Martin v. Washington et al

Filing 14

ORDER Granting the 10 Motion to Enlarge Time and Directing Plaintiff to Show Cause why his Amended Complaint Should Not Be Dismissed. Signed by District Judge Terrence G. Berg. (AChu)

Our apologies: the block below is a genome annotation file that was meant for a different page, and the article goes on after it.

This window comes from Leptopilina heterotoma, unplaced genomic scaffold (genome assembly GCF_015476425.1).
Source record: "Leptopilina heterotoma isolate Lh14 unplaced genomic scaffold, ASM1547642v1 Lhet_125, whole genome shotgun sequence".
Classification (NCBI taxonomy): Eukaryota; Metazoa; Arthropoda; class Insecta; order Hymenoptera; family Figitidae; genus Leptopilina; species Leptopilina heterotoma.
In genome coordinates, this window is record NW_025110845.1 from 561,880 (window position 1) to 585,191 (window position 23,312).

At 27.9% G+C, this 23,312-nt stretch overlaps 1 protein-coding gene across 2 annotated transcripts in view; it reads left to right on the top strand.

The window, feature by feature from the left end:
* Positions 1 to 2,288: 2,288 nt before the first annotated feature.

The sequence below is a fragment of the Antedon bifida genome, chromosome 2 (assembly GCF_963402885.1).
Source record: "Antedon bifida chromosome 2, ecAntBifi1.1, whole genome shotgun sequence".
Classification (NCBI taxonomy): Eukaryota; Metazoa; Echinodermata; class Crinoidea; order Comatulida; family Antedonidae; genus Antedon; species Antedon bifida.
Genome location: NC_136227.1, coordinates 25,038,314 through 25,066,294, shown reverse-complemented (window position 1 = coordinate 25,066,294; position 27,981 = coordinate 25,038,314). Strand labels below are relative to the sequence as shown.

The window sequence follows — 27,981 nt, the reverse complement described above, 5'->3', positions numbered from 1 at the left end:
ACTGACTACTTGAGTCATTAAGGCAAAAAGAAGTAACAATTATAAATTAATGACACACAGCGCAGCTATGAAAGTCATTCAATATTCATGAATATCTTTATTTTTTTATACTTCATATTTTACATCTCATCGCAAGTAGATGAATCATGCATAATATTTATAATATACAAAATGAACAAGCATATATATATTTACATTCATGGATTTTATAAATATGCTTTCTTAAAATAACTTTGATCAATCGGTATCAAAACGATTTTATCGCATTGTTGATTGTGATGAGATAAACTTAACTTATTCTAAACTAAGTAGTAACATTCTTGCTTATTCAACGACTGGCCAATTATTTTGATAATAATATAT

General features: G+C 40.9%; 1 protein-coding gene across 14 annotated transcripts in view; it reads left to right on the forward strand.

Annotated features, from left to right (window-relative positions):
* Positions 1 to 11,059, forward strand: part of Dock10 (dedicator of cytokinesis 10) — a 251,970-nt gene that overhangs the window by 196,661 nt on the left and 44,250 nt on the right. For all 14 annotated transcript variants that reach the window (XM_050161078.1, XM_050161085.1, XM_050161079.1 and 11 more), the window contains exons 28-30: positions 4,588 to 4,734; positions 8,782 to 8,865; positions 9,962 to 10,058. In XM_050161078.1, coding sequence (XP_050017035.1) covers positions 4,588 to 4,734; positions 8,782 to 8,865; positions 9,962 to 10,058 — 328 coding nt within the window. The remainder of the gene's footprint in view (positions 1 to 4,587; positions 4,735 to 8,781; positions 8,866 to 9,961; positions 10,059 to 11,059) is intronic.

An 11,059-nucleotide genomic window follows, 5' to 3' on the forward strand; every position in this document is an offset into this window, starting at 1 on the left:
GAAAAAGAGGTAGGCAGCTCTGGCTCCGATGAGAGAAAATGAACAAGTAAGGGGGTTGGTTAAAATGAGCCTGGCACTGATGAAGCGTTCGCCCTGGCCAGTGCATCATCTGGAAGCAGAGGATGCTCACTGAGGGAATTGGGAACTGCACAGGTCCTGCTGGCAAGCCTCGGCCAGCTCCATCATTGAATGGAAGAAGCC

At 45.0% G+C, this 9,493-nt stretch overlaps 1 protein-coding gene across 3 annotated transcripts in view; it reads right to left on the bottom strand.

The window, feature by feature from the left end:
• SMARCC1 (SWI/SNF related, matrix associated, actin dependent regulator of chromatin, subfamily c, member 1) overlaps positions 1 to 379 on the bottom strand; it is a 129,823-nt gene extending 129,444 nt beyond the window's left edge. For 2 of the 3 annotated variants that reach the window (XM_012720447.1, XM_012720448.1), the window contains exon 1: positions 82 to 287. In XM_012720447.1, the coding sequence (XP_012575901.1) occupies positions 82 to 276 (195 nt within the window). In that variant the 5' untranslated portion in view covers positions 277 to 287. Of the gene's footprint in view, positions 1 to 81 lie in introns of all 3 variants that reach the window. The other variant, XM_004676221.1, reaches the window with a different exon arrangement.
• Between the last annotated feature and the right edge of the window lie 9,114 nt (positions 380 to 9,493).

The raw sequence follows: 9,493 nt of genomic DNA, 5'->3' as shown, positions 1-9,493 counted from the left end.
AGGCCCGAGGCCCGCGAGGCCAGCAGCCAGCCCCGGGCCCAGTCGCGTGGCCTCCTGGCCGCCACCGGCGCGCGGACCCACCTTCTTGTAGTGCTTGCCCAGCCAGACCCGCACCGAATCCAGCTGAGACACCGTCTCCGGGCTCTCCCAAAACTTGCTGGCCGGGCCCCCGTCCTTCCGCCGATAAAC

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Case 2:19-cv-12119-TGB-APP ECF No. 14, PageID.147 Filed 02/17/21 Page 1 of 12 UNITED STATES DISTRICT COURT EASTERN DISTRICT OF MICHIGAN SOUTHERN DIVISION MELVIN MARTIN, Plaintiff, 2:19-CV-12119-TGB-APP HON. TERRENCE G. BERG v. HEIDI WASHINGTON, et al., Defendants. ORDER GRANTING THE MOTION TO ENLARGE TIME (ECF NO. 10) AND DIRECTING PLAINTIFF TO SHOW CAUSE WHY HIS AMENDED COMPLAINT SHOULD NOT BE DISMISSED Melvin Martin, a prisoner at the Saginaw Correctional Facility in Freeland, Michigan, filed this pro se civil rights action pursuant to 42 U.S.C. § 1983. His Complaint identified 45 different individuals as defendants in the matter. See ECF No. 1 (Compl.). Because his pleading raised multiple issues about seemingly unrelated incidents and individuals, the Court provided Martin an opportunity to file an amended complaint that set forth claims about a single act or occurrence (or series of transactions or occurrences) and that had questions of fact or law common to all the defendants, as required by Federal Rule of Civil Procedure 20, which governs permissive joinder of defendants. See ECF No. 9 (Order). Martin filed an Amended Complaint (ECF No. 13), which does not comply with the Court’s previous order about filing an amended Case 2:19-cv-12119-TGB-APP ECF No. 14, PageID.148 Filed 02/17/21 Page 2 of 12 complaint. Accordingly, the Court will order Martin to show cause why his case should not be dismissed. BACKGROUND A. The Initial Complaint Martin alleged in his initial complaint that various Michigan Department of Corrections (“MDOC”) employees violated his constitutional rights to equal protection of the law, fair and just treatment, and due process of law. ECF No. 1, PageID.4. The front page of his Complaint named Heidi Washington, Director of the MDOC, as a defendant. On a typewritten attachment to the Complaint, however, Martin named 44 additional individuals, who are current or former MDOC employees. Some of these individuals were employed at the Lakeland Correctional Facility in Coldwater, Michigan. Other defendants worked at a correctional facility on Mound Road in Detroit, Michigan. Two of the individuals were employed at the Duane Waters Hospital in Jackson, Michigan, and two worked for the MDOC in Lansing, Michigan. From Martin’s Complaint, the Court discerned the following allegations: ● as early as May of 1997, state officials and other individuals providing medical services to state prisoners, have been deliberately indifferent to Martin, have retaliated and conspired against him, and have engaged in various forms of misconduct to delay or deny him a medical assessment, medical treatment, and competent medical services; see ECF No. 1, PageID.7; 2 Case 2:19-cv-12119-TGB-APP ECF No. 14, PageID.149 Filed 02/17/21 Page 3 of 12 ● as early as December of 2003, MDOC officials have intentionally withheld treatment for Martin’s foot, and in May 2004, he was transported to Detroit Receiving Hospital for surgical procedures; see id. at PageID.8; ● in June of 2007, Plaintiff experienced chest pains, shortness of breath, pain in his shoulders and knees, a hemorrhoid problem, and headaches; medical staff ignored these problems; see id.; ● in June of 2007, Defendants Patricia L. Caruso and A. J. Jackson retaliated against Martin and made it difficult for him to respond to an order in another case by requiring him to pack his belongings in preparation for transfer to another correctional facility; see id. at PageID.18; ● on December 10, 2007, a librarian named Wood violated an MDOC policy directive and Martin’s right to access the courts by denying his request for photocopies because he had insufficient funds in his prison account; see id.; ● in June of 2019, after Martin was transferred from the Lakeland Correctional Facility to the Saginaw Correctional Facility, Quartermaster Berry denied or delayed Martin’s request for “ACMO approved shoes” by refusing to measure Martin’s feet; see id. at PageID.15; and ● on July 15, 2019, a librarian named Bell denied Martin’s request for legal documents because the balance in his prison account was $.11; see id. In addition to these allegations, Martin alleged that: several of the named Defendants discriminated and retaliated against him by denying him reasonable accommodations and a work assignment; others deprived him of his right of access to the courts; and still other Defendants denied him tinted prescription eyewear, state-issue items, and adequate health 3 Case 2:19-cv-12119-TGB-APP ECF No. 14, PageID.150 Filed 02/17/21 Page 4 of 12 care. See id. at PageID.19-32. Martin sought a declaratory judgment, an injunction, and money damages for alleged violations of his rights under the First, Eighth and Fourteenth Amendments to the United States Constitution. See id. at PageID.33. B. The Court’s Previous Order In an order dated December 30, 2019, the Court pointed out that, under Rule 20 of the Federal Rules of Civil Procedure, multiple defendants may be joined in one action only if the plaintiff asserts a right to relief against them “jointly, severally, or in the alternative with respect to or arising out of the same transaction, occurrence, or series of transactions or occurrences.” Fed. R. Civ. P. 20(a)(2)(A). Additionally, the plaintiff seeking joinder of defendants must allege that a “question of law or fact common to all defendants will arise in the action.” Fed. R. Civ. P. 20(a)(2)(B). Simply stated, a “plaintiff may join multiple defendants in a single action only if [the] plaintiff asserts at least one claim to relief against each of them that arises out of the same transaction or occurrence and presents questions of law or fact common to all.” Proctor v. Applegate, 661 F. Supp. 2d 743, 778 (E.D. Mich. 2009) (quoting Garcia v. Munoz, No. 081648, 2008 WL 2064476, at *3 (D. N.J. May 14, 2008) (quoting C HARLES ALLEN WRIGHT, ARTHUR R. MILLER, MARY KAY KANE, 7 FEDERAL PRACTICE & PROCEDURE CIVIL § 1655 (3d ed. 2010)). Courts may consider several different factors in determining whether civil rights claims arise from the 4 Case 2:19-cv-12119-TGB-APP ECF No. 14, PageID.151 Filed 02/17/21 Page 5 of 12 same transaction or occurrence. Id. These factors include: “the time period during which the alleged acts occurred; whether the acts of (sic) . . . are related; whether more than one act . . . is alleged; whether the same supervisors were involved, and whether the defendants were at different geographical locations.” Id. (quoting Nali v. Michigan Dep’t of Corr., No. 07-10831, 2007 WL 4465247, at *3 (E.D. Mich. Dec. 18, 2007)). A plaintiff who brings multiple claims, regardless of type, against defendants who are spread out at various institutions has used an improper “buckshot” complaint. Id. at 779. The Court concluded in its order dated December 30, 2019, that Martin had failed to satisfy Rule 20(a)’s two requirements because he raised multiple, unrelated allegations that arose from events occurring over a period of 22 years at various correctional facilities, located in two different judicial districts. See ECF No. 9, PageID.63. Among the issues Martin raised were: the denial of special shoes; the denial of a work assignment; the denial of access to the courts; the confiscation and denial of tinted prescription eyewear; the denial of state-issue items; the confiscation and destruction of personal property; and the delay or denial of special accommodations and competent medical treatment. Id. Martin failed to demonstrate that the Defendants’ actions arose out of the same transaction or occurrence or series of transactions or occurrences. Id. He also failed to show the existence of a question of law or fact common to all the Defendants. Id. 5 Case 2:19-cv-12119-TGB-APP ECF No. 14, PageID.152 Filed 02/17/21 Page 6 of 12 However, because the Court may not dismiss an action simply because of a misjoinder of parties, Fed. R. Civ. P. 21, the Court provided Martin an opportunity to voluntarily dismiss some claims and Defendants in an effort to satisfy Rule 20(a)’s two prongs. The Court ordered Martin to file an amended complaint in which he provided a short and plain statement of facts and claims related to one transaction or occurrence or one series of transactions or occurrences, and which included questions of fact or law common to all the named defendants. Id. at PageID.63-64. The Court also stated that the amended complaint should identify as defendants only those individuals who were involved in the single transaction or occurrence described in the amended complaint and that the statement of facts must be specific as to who was involved, when the incident(s) occurred, and what the individual(s) did to violate Martin’s rights. The Court directed Martin to list events in strict chronological order, keeping in mind that the statute of limitations for Martin’s claims was three years. Id. at PageID.64. The Court explained that this meant the amended complaint could raise only those claims that were based on incidents that happened within the last three years. Id. Finally, the Court stated that, if Martin failed to submit an amended complaint that complied with the Court’s instructions within 30 days of the Court’s order, the Court would sua sponte dismiss claims and Defendants that it deemed misjoined under Rule 20. Id. 6 Case 2:19-cv-12119-TGB-APP ECF No. 14, PageID.153 Filed 02/17/21 Page 7 of 12 On January 24, 2020, Martin moved to enlarge the time for filing his Amended Complaint, see ECF No. 10, and on February 19, 2020, the Clerk of Court of Court received and filed the Amended Complaint. Martin filed his motion to enlarge time before the deadline expired for filing the Amended Complaint. Additionally, he states in his Amended Complaint that he did not receive the Court’s December 30, 2019 order until January 14, 2020, and that on January 24, 2020, he underwent a surgical procedure at Lapeer Surgical Center. ECF No. 13, PageID.77. Martin has shown “good cause” for extending the deadline to file his Amended Complaint. Fed. R. Civ. P. 6(b)(1)(A). Accordingly, the Court grants Martin’s motion to enlarge time (ECF No. 10) and proceeds to address the Amended Complaint. DISCUSSION The Supreme Court has said that “[t]t is the complaint which defines the nature of an action, and once accepted, an amended complaint replaces the original.” Fla. Dep't of State v. Treasure Salvors, Inc., 458 U.S. 670, 706 n.2 (1982), White, J., concurring in the judgment in part and dissenting in part; see also Hayward v. Cleveland Clinic Found., 759 F.3d 601, 617 (6th Cir. 2014) (stating that, “[g]enerally, amended pleadings supersede original pleadings”) (citing 6 CHARLES ALAN WRIGHT & ARTHUR R. MILLER, FEDERAL PRACTICE AND PROCEDURE § 1476 (3d ed. 2010) (“Once an amended pleading is interposed, the original pleading no longer performs any function in the case and any subsequent motion 7 Case 2:19-cv-12119-TGB-APP ECF No. 14, PageID.154 Filed 02/17/21 Page 8 of 12 made by an opposing party should be directed at the amended pleading.”)). However, having carefully reviewed Plaintiff’s Amended Complaint, the Court concludes that the Amended Complaint fails to comply with the Court’s previous order. In his Amended Complaint, Martin does not attempt to identify which of the 45 individuals named in his initial Complaint were involved in a single transaction or occurrence and what each Defendant did to violate his constitutional rights. Instead, Martin names 25 new defendants. Furthermore, the Amended Complaint contains the same defects as the initial Complaint. Although Martin devotes a paragraph to each of the 25 new defendants, he continues to make multiple, unrelated allegations that arise from events occurring at various correctional facilities, located in two different judicial districts. Among the issues Martin raises in the Amended Complaint are: the denial or delay in dental services and the denial of proper dental treatment; the denial or delay in medical treatment and interference with a medical plan; the Defendants’ indifference to his pain; the failure to safeguard Martin’s personal property; the denial of access to courts by not providing photocopies or adequate time for research; and the denial of early meal service. Martin also alleges that each Defendant retaliated and discriminated against him, used excessive force, and was deliberately indifferent to his needs. Nowhere does Martin state when these events 8 Case 2:19-cv-12119-TGB-APP ECF No. 14, PageID.155 Filed 02/17/21 Page 9 of 12 occurred, and most of the allegations are vague and conclusory. Although the Court has scoured the numerous exhibits attached to the Amended Complaint, the exhibits provide little insight into Martin’s claims. Besides failing to limit his claims to one transaction or occurrence or one series of transactions or occurrences, Martin also has failed to show the existence of a question of law or fact common to all of the 25 new defendants. Rule 20(a)’s requirements, therefore, still are not met. A. Rule 41(b) Federal Rule of Civil Procedure 41(b) “confers on district courts the authority to dismiss an action for failure of a plaintiff to prosecute the claim or to comply with the Rules or any order of the court.” Schafer v. City of Defiance Police Dep't, 529 F.3d 731, 736 (6th Cir. 2008) (citing Knoll v. AT & T, 176 F.3d 359, 362–63 (6th Cir. 1999)). “This measure is available to the district court as a tool to effect management of its docket and avoidance of unnecessary burdens on the tax-supported courts and opposing parties.” Id. (quoting Knoll, 176 F.3d. at 363). Nevertheless, “such a dismissal is a harsh sanction which the court should order only in extreme situations showing a clear record of delay or contumacious conduct by the plaintiff.” Carver v. Bunch, 946 F.2d 451, 454 (6th Cir. 1991) (quotation marks and end citations omitted). Federal courts also have inherent power to dismiss a case, Coleman v. Am. Red Cross. 23 F.3d 1091, 1094 n.1 (6th Cir. 1994), and even though 9 Case 2:19-cv-12119-TGB-APP ECF No. 14, PageID.156 Filed 02/17/21 Page 10 of 12 Rule 41(b) contemplates a dismissal on motion of a defendant, the Supreme Court has held that district courts may sua sponte dismiss a case under Rule 41(b). See Link v. Wabash R.R., 370 U.S. 626, 630-33 (1962). However, [w]hen contemplating dismissal under Rule 41(b), a court must consider: (1) whether the party’s failure to cooperate is due to willfulness, bad faith, or fault; (2) whether the adversary was prejudiced by the dilatory conduct of the party; (3) whether the dismissed party was warned that failure to cooperate could lead to dismissal; and (4) whether less drastic sanctions were imposed or considered before dismissal was ordered. Stough v. Mayville Cmty. Sch., 138 F.3d 612, 615 (6th Cir. 1998). B. Application 1. The First Factor (willfulness, bad faith, or fault) The Court ordered Martin to limit his Amended Complaint to allegations about one transaction or occurrence (or one series of transactions or occurrences) and to set forth a question of law or fact common to all the Defendants named in the initial. Complaint. Instead of complying that order, Martin added 25 more defendants, and he has failed to allege one transaction or occurrence involving a common question of law or fact as to the 25 new Defendants. Because Martin did not comply with the Court’s previous order, his “conduct constitutes bad faith or contumacious conduct” and arguably justifies dismissal. Steward 10 Case 2:19-cv-12119-TGB-APP ECF No. 14, PageID.157 Filed 02/17/21 Page 11 of 12 v. Jackson, Tenn., 8 F. App’x 294, 296 (6th Cir. 2001). The first Stough factor is satisfied. 2. The Second Factor (prejudice to the adversary) The second factor -- whether the adversary was prejudiced by the party’s conduct -- weighs in Martin’s favor, because the Defendants have not been served with either the initial Complaint or the Amended Complaint. As a result, they have not wasted time, money, or effort in defending against Martin’s allegations. 3. The Third Factor (notice) The Court specifically warned Plaintiff that failure to comply with its previous order could result in the dismissal of claims and Defendants that it deemed misjoined under Rule 20(a). However, the Court did not warn Martin that the Court could dismiss the entire Complaint for failure to comply with the Court’s order. “Prior notice, or the lack thereof, is . . . a key consideration when determining whether a district court abuses its discretion in dismissing a case pursuant to 41(b).” Stough, 138 F.3d at 615. The third factor, therefore, arguably favors Martin. 4. The Fourth Factor (lesser sanctions) As for the fourth Stough factor, the Court did consider a less drastic sanction than dismissal when it first screened Martin’s Complaint under 28 U.S.C. §§ 1915(e)(2)(B) and 1915A. The Court granted Martin an opportunity to amend his Complaint to comply with Rule 20(a). The Court is not required to exhaust all sanctions short of dismissal before 11 Case 2:19-cv-12119-TGB-APP ECF No. 14, PageID.158 Filed 02/17/21 Page 12 of 12 finally dismissing a case, particularly when, as here, the proposed amendment is as confusing and conclusory as the complaint. Nevijel v. N. Coast Life Ins. Co., 651 F.2d 671, 674 (9th Cir. 1981). Therefore, the fourth factor weighs in favor of dismissal. CONCLUSION AND ORDER The first Stough factor (willfulness, bad faith, or fault) weighs in favor of dismissal. The second factor (prejudice to the adversary) weighs in Martin’s favor. The third factor (notice) arguably weighs in Martin’s favor, and the fourth factor (lesser sanctions) weighs in favor of dismissal. The four factors balance each other. Two factors weigh in favor of dismissal, and two factors weigh in Martin’s favor. Accordingly, an involuntary dismissal under Rule 41(b) is inappropriate at this time. Instead, it is hereby ORDERED that Martin to show cause within 30 days of receipt of this order why his case should not be dismissed in whole or in part for his failure to comply with the Court’s previous order or for his failure to abide by Rule 20(a). Any failure to comply with this order could result in the dismissal of this case. SO ORDERED. Dated: February 17, 2021 s/Terrence G. Berg TERRENCE G. BERG UNITED STATES DISTRICT JUDGE 12